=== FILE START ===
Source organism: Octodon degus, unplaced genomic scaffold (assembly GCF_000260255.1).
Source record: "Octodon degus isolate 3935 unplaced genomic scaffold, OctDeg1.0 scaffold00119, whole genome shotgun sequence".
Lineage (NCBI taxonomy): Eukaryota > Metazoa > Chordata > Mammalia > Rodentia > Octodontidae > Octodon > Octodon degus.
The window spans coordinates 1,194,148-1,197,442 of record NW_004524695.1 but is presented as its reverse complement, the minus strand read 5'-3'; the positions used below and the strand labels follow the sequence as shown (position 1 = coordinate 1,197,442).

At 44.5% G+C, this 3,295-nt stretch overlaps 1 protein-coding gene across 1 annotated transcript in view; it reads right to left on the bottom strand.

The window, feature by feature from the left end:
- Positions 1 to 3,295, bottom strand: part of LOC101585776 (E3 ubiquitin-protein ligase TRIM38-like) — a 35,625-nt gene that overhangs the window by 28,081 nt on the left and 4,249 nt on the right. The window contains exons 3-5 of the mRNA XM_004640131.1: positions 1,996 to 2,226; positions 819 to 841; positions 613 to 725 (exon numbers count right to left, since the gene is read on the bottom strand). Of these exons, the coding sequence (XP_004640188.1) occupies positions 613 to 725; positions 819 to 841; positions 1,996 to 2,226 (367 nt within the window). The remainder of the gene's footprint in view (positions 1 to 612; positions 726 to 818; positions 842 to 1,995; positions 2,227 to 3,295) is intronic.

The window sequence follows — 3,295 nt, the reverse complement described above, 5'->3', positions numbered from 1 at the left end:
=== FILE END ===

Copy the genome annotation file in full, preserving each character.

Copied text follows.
Source organism: Octodon degus, unplaced genomic scaffold (assembly GCF_000260255.1).
Source record: "Octodon degus isolate 3935 unplaced genomic scaffold, OctDeg1.0 scaffold00119, whole genome shotgun sequence".
Lineage (NCBI taxonomy): Eukaryota > Metazoa > Chordata > Mammalia > Rodentia > Octodontidae > Octodon > Octodon degus.
The window spans coordinates 1,194,148-1,197,442 of record NW_004524695.1 but is presented as its reverse complement, the minus strand read 5'-3'; the positions used below and the strand labels follow the sequence as shown (position 1 = coordinate 1,197,442).

At 44.5% G+C, this 3,295-nt stretch overlaps 1 protein-coding gene across 1 annotated transcript in view; it reads right to left on the bottom strand.

The window, feature by feature from the left end:
- Positions 1 to 3,295, bottom strand: part of LOC101585776 (E3 ubiquitin-protein ligase TRIM38-like) — a 35,625-nt gene that overhangs the window by 28,081 nt on the left and 4,249 nt on the right. The window contains exons 3-5 of the mRNA XM_004640131.1: positions 1,996 to 2,226; positions 819 to 841; positions 613 to 725 (exon numbers count right to left, since the gene is read on the bottom strand). Of these exons, the coding sequence (XP_004640188.1) occupies positions 613 to 725; positions 819 to 841; positions 1,996 to 2,226 (367 nt within the window). The remainder of the gene's footprint in view (positions 1 to 612; positions 726 to 818; positions 842 to 1,995; positions 2,227 to 3,295) is intronic.

The window sequence follows — 3,295 nt, the reverse complement described above, 5'->3', positions numbered from 1 at the left end: